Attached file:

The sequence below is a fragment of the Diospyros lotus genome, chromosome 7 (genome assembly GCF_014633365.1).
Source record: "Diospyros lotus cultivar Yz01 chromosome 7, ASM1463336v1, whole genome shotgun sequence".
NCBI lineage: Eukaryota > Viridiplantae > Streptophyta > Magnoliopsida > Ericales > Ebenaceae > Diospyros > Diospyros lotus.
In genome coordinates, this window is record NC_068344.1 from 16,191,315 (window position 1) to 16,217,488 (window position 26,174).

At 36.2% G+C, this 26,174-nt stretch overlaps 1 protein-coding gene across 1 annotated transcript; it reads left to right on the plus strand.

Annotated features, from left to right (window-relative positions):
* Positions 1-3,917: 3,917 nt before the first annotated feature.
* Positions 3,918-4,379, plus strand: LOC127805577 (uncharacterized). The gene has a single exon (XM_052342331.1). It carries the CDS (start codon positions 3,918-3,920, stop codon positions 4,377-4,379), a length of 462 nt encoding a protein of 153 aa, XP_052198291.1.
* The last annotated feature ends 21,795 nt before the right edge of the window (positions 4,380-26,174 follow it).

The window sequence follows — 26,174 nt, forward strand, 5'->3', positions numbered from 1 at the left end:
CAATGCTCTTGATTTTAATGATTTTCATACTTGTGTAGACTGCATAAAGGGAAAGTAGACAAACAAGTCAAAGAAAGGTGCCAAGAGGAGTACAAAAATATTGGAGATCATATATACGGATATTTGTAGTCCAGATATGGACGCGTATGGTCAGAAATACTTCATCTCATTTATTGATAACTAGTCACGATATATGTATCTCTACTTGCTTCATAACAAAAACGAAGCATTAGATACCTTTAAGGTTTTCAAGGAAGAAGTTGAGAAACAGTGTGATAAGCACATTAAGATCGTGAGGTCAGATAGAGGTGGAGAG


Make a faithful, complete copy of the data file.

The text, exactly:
The sequence below is a fragment of the Diospyros lotus genome, chromosome 7 (genome assembly GCF_014633365.1).
Source record: "Diospyros lotus cultivar Yz01 chromosome 7, ASM1463336v1, whole genome shotgun sequence".
NCBI lineage: Eukaryota > Viridiplantae > Streptophyta > Magnoliopsida > Ericales > Ebenaceae > Diospyros > Diospyros lotus.
In genome coordinates, this window is record NC_068344.1 from 16,191,315 (window position 1) to 16,217,488 (window position 26,174).

At 36.2% G+C, this 26,174-nt stretch overlaps 1 protein-coding gene across 1 annotated transcript; it reads left to right on the plus strand.

Annotated features, from left to right (window-relative positions):
* Positions 1-3,917: 3,917 nt before the first annotated feature.
* Positions 3,918-4,379, plus strand: LOC127805577 (uncharacterized). The gene has a single exon (XM_052342331.1). It carries the CDS (start codon positions 3,918-3,920, stop codon positions 4,377-4,379), a length of 462 nt encoding a protein of 153 aa, XP_052198291.1.
* The last annotated feature ends 21,795 nt before the right edge of the window (positions 4,380-26,174 follow it).

The window sequence follows — 26,174 nt, forward strand, 5'->3', positions numbered from 1 at the left end:
CAATGCTCTTGATTTTAATGATTTTCATACTTGTGTAGACTGCATAAAGGGAAAGTAGACAAACAAGTCAAAGAAAGGTGCCAAGAGGAGTACAAAAATATTGGAGATCATATATACGGATATTTGTAGTCCAGATATGGACGCGTATGGTCAGAAATACTTCATCTCATTTATTGATAACTAGTCACGATATATGTATCTCTACTTGCTTCATAACAAAAACGAAGCATTAGATACCTTTAAGGTTTTCAAGGAAGAAGTTGAGAAACAGTGTGATAAGCACATTAAGATCGTGAGGTCAGATAGAGGTGGAGAG